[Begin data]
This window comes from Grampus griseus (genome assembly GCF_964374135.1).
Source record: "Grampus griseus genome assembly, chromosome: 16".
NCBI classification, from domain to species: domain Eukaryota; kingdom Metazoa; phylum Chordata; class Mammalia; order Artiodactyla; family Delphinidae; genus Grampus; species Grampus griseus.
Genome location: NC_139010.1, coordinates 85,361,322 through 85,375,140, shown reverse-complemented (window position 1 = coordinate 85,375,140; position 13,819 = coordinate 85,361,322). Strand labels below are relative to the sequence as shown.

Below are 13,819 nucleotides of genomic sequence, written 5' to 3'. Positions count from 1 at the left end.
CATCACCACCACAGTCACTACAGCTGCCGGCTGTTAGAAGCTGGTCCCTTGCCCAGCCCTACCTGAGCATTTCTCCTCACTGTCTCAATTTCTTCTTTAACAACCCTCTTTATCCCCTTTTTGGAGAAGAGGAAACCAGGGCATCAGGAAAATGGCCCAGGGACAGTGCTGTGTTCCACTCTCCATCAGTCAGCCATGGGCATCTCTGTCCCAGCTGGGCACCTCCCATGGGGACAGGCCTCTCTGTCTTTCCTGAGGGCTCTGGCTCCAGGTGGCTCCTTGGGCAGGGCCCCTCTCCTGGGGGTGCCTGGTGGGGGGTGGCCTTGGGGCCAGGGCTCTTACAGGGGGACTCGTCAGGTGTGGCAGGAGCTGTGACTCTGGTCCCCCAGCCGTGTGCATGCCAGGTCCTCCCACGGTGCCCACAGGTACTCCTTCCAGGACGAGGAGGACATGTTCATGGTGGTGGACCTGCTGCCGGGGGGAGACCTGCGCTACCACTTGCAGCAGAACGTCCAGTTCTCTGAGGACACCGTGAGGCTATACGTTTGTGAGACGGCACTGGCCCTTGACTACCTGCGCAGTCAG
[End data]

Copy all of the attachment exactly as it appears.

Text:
This window comes from Grampus griseus (genome assembly GCF_964374135.1).
Source record: "Grampus griseus genome assembly, chromosome: 16".
NCBI classification, from domain to species: domain Eukaryota; kingdom Metazoa; phylum Chordata; class Mammalia; order Artiodactyla; family Delphinidae; genus Grampus; species Grampus griseus.
Genome location: NC_139010.1, coordinates 85,361,322 through 85,375,140, shown reverse-complemented (window position 1 = coordinate 85,375,140; position 13,819 = coordinate 85,361,322). Strand labels below are relative to the sequence as shown.

Below are 13,819 nucleotides of genomic sequence, written 5' to 3'. Positions count from 1 at the left end.
CATCACCACCACAGTCACTACAGCTGCCGGCTGTTAGAAGCTGGTCCCTTGCCCAGCCCTACCTGAGCATTTCTCCTCACTGTCTCAATTTCTTCTTTAACAACCCTCTTTATCCCCTTTTTGGAGAAGAGGAAACCAGGGCATCAGGAAAATGGCCCAGGGACAGTGCTGTGTTCCACTCTCCATCAGTCAGCCATGGGCATCTCTGTCCCAGCTGGGCACCTCCCATGGGGACAGGCCTCTCTGTCTTTCCTGAGGGCTCTGGCTCCAGGTGGCTCCTTGGGCAGGGCCCCTCTCCTGGGGGTGCCTGGTGGGGGGTGGCCTTGGGGCCAGGGCTCTTACAGGGGGACTCGTCAGGTGTGGCAGGAGCTGTGACTCTGGTCCCCCAGCCGTGTGCATGCCAGGTCCTCCCACGGTGCCCACAGGTACTCCTTCCAGGACGAGGAGGACATGTTCATGGTGGTGGACCTGCTGCCGGGGGGAGACCTGCGCTACCACTTGCAGCAGAACGTCCAGTTCTCTGAGGACACCGTGAGGCTATACGTTTGTGAGACGGCACTGGCCCTTGACTACCTGCGCAGTCAG